Nicole Martin, London Telegraph, July 10, 2008
Clifford Longley, the author and writer, said on the corporation’s early morning religious slot that a Nigerian theologian had suggested African culture had always lacked “a developed sense of common humanity”, which explained “Africa’s propensity to turn to massacre and genocide”.
He said in the broadcast that the Nigerian theologian had suggested to him that Africans suffered from the deficit.
His comments, which were made last month, prompted the BBC Black and Asian Forum to complain to the corporation’s head of news and to the editor of the Today programme.
Winston Phillips, the forum’s chairman, said he found the remarks “offensive”, adding that many listeners believed the remarks were “racist”.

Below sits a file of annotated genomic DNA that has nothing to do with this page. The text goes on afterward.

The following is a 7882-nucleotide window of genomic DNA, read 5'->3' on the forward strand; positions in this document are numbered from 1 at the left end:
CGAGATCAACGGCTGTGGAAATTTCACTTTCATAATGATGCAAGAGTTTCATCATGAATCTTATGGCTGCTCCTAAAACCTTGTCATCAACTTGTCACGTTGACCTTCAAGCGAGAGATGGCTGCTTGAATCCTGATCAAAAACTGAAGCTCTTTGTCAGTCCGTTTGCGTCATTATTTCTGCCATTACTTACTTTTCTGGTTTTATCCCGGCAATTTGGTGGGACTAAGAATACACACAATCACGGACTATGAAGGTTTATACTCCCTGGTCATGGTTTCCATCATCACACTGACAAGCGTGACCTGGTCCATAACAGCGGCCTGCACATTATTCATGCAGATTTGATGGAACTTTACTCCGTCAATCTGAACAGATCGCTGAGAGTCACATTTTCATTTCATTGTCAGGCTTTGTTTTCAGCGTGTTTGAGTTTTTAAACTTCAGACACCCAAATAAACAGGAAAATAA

“While sensitive to the need for an exchange of wide-ranging views on important topics, the BBAF also feels the BBC should ensure it does not present racist or xenophobic views in an unqualified way,” he said in a letter published in Ariel, the BBC’s in-house magazine.
“The fact that the broadcast went out unchallenged points to a wider problem in the BBC, and the media generally—the failure to advance [black and Asian] people to senior positions.
His remarks comes only weeks after a senior BBC executive attacked the corporation and other broadcasters for failing to employ black and Asian people in senior roles.
Samir Shah, a non-executive director at the BBC, said that ethnic minorities as well as people from working class backgrounds were still being excluded from the industry’s so-called “power elite”, despite equal opportunity policies stretching back 30 years.
A BBC spokesman said: “We have received a complaint from the BBAF and are looking into it and we will be responding in due course.”